Democratization in Latin America: Citizenship, institutions and rule of law, 7.5 credits

About the education

The course departs from the notion that Latin America, during the 20th century, experienced two waves of democratization. A main theme of study are the reasons as to why different countries took alternative roads to democracy. The main focus here is dedicated to those processes of democratization which were initiated in the late 1970s and 1980s, as well as a number of deficiencies in these processes with regards to the institutional structure of the state and the defense of citizenship rights. Moreover, the course discusses innovative reforms enacted recently in various countries in order to create and strengthen local forms of participatory democracy.

Subject: Latin America Studies

Latin America is changing. New movements and ideas are gaining ground; patterns of trade are altered; poverty decreases. While the continent seeks a place in today’s globalized world, political and economic developments offer opportunities for previously marginalized groups to demand acceptance and rights. Progress notwithstanding, several of the countries on the continent continue to be marked by the inequality and instability that has plagued their pasts.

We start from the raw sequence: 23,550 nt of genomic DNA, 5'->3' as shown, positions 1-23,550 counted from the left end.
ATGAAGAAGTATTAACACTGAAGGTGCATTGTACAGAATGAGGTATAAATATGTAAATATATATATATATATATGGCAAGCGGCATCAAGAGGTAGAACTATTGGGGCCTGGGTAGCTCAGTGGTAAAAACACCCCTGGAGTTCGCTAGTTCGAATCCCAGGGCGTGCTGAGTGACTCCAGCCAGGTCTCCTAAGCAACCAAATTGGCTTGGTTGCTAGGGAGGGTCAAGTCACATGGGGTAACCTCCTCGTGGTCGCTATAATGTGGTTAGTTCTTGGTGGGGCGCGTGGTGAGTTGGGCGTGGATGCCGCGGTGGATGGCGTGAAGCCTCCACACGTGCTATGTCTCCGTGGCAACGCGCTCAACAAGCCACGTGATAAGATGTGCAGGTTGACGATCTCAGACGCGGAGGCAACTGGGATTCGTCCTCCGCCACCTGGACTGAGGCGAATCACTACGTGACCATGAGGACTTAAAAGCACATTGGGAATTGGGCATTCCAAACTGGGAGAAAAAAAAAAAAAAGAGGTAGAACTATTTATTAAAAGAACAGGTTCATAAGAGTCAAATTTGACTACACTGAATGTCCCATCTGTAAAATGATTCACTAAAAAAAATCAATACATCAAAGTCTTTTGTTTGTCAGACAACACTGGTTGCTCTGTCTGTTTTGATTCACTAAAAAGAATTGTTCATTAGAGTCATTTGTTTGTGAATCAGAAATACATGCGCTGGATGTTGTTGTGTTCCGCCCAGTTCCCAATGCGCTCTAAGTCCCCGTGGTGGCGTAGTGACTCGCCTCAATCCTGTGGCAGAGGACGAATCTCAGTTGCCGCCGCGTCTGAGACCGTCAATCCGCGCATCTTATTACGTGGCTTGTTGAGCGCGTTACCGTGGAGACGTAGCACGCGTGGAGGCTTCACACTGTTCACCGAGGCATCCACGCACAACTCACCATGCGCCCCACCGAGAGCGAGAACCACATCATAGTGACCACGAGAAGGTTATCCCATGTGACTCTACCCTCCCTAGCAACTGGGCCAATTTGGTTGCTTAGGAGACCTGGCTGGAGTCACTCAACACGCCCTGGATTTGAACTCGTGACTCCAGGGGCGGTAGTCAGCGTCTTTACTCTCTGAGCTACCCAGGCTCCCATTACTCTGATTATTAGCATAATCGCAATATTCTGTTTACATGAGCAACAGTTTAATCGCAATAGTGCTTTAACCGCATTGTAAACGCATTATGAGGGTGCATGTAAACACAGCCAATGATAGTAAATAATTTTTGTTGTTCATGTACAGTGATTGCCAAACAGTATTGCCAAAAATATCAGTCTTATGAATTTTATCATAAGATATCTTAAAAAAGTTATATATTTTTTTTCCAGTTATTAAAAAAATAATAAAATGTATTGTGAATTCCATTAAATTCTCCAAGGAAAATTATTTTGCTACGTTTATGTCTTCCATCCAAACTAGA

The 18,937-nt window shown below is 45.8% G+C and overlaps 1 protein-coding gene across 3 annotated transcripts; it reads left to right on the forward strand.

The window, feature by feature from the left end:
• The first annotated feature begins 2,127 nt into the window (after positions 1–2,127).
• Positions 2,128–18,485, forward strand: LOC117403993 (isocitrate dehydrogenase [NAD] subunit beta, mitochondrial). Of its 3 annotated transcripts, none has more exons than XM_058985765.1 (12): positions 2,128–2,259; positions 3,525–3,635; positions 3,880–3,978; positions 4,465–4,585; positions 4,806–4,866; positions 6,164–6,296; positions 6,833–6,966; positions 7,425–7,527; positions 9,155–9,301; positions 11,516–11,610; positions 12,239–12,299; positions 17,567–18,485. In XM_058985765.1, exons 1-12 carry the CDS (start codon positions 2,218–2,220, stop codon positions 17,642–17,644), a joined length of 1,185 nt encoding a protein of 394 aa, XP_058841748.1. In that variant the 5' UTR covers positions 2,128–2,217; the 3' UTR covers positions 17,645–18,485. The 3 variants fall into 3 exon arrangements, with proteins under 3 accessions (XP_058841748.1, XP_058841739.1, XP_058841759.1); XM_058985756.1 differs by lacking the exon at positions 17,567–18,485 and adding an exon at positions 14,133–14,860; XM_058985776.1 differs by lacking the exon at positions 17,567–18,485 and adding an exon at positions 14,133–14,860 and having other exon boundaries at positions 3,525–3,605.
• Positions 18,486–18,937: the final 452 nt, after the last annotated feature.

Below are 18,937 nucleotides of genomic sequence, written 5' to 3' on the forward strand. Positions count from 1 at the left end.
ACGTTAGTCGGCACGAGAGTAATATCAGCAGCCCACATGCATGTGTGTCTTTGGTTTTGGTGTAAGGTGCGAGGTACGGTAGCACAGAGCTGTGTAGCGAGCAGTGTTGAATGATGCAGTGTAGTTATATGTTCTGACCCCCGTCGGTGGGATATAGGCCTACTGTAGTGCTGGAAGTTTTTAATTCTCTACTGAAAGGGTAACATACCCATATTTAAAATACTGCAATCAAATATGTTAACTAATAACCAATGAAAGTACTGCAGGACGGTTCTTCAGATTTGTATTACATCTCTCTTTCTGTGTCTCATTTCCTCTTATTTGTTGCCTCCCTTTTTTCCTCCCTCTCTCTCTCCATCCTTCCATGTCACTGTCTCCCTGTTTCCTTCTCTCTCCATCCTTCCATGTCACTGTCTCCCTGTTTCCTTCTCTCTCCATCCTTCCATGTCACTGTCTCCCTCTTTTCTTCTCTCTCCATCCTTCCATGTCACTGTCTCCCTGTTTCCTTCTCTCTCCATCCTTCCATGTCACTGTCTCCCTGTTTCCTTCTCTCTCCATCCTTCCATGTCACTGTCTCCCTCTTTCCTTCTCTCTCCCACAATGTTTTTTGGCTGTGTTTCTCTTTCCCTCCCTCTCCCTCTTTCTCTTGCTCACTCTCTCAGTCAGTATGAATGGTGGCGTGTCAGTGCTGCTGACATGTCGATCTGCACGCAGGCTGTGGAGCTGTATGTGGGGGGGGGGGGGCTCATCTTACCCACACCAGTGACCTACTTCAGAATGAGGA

The interaction between past, present and current tendencies is at the centre of Latin American Studies. It is a multidisciplinary subject, whose methods and theories are primarily derived from the social sciences. Apart from the general study of the continent, students are given the opportunity to concentrate on specific themes and sub-regions. At advanced levels, the question of how the study of social sciences and the humanities can be enriched by examples and insights from Latin America is addressed.

The Institute of Latin American Studies is responsible for the courses. Research at the institute spans a multitude of subjects, such as economic integration, the interaction between gender-ethnicity-class, human rights, and social movements.

Area of interest: Human, Social and Political Sciences, and Law

Are you interested in human beings and society? How we function individually and together, what drives us, our learning processes, how rules and laws have been established, and how we interact with each other? If that is the case we have a lot to offer.

This area of interest covers anything from Pedagogy, Psychology and Gender Studies, to Statistics, Political Science, Law and many other subjects. Their common denominator is the relation between human beings and society, independent analytical thinking and often an international perspective.

Department responsible for education

Department of Romance Studies and Classics